A report by The New York Times on Wednesday revealed that some Google Duplex calls are actually made by real humans. Duplex is the…
First impressions last the longest and if the Nokia Asha 201 was a person, I’d have slapped the taste out of its mouth the second it started speaking.
Straight off the bat I can see that the Asha wasn’t made for me. It’s for the teens/tweens you know? The young at heart, the carefree who don’t give a damn about responsive touchscreens, a decent camera, a fast display, a modern look or anything of that ilk. Onto the review.
“Not terrible” is the phrase I’d associate with the design of the Asha. “A total clone of the BlackBerry Curve” is another. It weighs about as much as a cheese sandwich (without tomato please) and has that nice, cheap plastic feel of the best bargain-bin feature-phones. The keyboard holds a special place in my heart, as it’s one of the worst keyboards I’ve ever used. The keys are frigging tiny and people with normal sized fingers or “adults” will struggle to type even the most rudimentary of sentences. The directional pad is not bad though, pity about the interface lag in almost every area of the phone. More on that later. Join the QWERTY revolution says Nokia. Not a chance in hell, says I.
So we’ve established that it’s a cheap phone. But is that a bad thing considering the ultra-low price? At well under US$100, the Asha is easily placed in the pocket of practically anyone. But screw that. I’m a discerning buyer and I don’t want any phone. I need something that does everything, not some inexpensive Nokia phone vomited into my hand. Sure, it can do a few things which the big boys can do, but it does so slowly it hardly seems worth the purchase.
And why, oh why does it use the old Nokia plug instead of a MicroUSB charger? Do you know how fiddly those things are? And if (when) it breaks, you’re going to have to purchase another damn charger instead of simply popping in a random microUSB charger — which technosexuals have millions of.
Poor. This isn’t a phone for watching HD videos, playing the latest games or using as a portable hard drive. It’s for constantly messaging your buddies. And for that, I’ll give the Asha props. It’s too slow to do anything else, so keep the messages going, reset it every now and then enjoy the constant stream of chatter which is sure to pour in.
Here’s the biggest joke of all: the phone only runs EDGE. No 3G or WiFi access is included. So for a device which is all about Twitter, Facebook, WhatsApp and whatever else, online speeds are a joke. It reaches heights of utter uselessness at times. How is it supposed to function as the heart of the users social life then? Simply put, it can’t. It practically refuses to. SMS and MMS works well enough, but haven’t we evolved past this?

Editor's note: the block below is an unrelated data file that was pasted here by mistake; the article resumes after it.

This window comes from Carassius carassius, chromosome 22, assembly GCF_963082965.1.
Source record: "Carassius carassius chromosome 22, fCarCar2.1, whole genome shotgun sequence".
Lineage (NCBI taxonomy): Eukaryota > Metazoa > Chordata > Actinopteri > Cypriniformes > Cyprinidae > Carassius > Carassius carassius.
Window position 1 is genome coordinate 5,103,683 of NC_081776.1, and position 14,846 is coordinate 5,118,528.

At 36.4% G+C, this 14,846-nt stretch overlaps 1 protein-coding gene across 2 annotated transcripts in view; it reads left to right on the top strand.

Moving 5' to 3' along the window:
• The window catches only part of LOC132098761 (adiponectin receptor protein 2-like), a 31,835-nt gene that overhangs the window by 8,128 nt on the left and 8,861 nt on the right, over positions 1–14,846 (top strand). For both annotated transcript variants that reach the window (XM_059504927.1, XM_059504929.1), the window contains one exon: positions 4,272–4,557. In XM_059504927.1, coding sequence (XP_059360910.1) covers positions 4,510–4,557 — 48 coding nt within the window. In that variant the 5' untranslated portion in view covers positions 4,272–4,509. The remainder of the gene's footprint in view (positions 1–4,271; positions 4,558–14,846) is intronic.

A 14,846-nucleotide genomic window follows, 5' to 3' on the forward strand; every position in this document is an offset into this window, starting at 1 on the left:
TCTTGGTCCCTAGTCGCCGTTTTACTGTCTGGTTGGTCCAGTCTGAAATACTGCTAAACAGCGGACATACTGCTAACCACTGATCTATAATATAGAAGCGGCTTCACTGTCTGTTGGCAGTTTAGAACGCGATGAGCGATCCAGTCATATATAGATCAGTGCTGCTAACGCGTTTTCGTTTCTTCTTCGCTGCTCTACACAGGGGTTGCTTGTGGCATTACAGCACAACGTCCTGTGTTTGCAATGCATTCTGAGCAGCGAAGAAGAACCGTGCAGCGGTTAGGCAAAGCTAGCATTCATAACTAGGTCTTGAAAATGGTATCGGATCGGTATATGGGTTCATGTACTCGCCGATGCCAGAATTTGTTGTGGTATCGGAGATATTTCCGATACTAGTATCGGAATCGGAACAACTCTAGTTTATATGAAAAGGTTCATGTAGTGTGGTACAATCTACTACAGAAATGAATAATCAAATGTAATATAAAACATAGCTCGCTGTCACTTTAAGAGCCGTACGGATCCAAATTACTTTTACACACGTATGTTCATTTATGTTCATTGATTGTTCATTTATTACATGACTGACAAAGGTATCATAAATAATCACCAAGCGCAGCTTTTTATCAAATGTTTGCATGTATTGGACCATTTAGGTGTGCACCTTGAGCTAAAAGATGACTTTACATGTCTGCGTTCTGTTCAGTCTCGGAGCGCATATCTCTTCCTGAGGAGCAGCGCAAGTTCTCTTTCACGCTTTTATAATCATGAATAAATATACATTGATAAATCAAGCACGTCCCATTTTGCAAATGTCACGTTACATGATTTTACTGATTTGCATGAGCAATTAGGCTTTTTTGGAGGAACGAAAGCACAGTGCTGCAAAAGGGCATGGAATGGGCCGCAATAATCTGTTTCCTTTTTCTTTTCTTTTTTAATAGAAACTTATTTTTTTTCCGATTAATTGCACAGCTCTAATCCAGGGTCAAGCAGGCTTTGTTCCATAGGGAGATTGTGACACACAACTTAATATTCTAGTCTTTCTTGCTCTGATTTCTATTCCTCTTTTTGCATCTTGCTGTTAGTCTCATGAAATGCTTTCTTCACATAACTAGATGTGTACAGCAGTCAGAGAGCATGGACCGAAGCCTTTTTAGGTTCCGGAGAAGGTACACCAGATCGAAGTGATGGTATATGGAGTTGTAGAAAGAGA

At 320×240 pixels and with a bright, healthy screen, the Asha has a fairly decent display. It won’t win any awards for looks (thanks Symbian) but it’s fairly clear, the text is large enough to read and that’s really all that matters for a phone of this ilk. Gaming even looks fine on the device. It’s a pass.
The 2-Megapixel camera is below adequate. In anything but the best light, pictures are dire. It’s a camera made for quick, dirty pictures. You can mess around with the images, add special effects and what have you. Then, email, MMS or upload to the social networks. It’s all pretty functional, unspectacular stuff. Have a gander at the sample shots below, I’ve also included a video.
As a phone, there’s a bit of noise attached to most phone calls. Whether this because of the design of the phones internal radio or the lack of power is anyone’s guess. Phone calls are the past, texting is where its at and that’s the one aspect that the Asha kind of does right.
Here’s the pot of gold at the end of the rainbow. Four days! Four long days passed without the need for a charge. It boggles the mind really. But not quite. Phones of this ilk have always been superior in the battery department. Use it for phone calls, play a game or two and text your heart out. It don’t matter to the Asha, it brushes off power issues like a god would a gnat from its shoulders.
It’s Symbian series 40 folks. That’s the oldest mobile OS I’ve played with in a long time. I mean, damn girl, this thing is old. It’s age shows, and with each button press, the OS seems to get slower and slower. The best word to describe it is clunky.
From reading the review, it’s easy to tell that I was as objective as possible. As such, I hate, hate, hate Nokia’s Asha 201. It’s too clunky, too slow and utterly useless for my requirements. It’s simply another nail in Nokia’s coffin, hammered in by shitty phones like these. Avoid!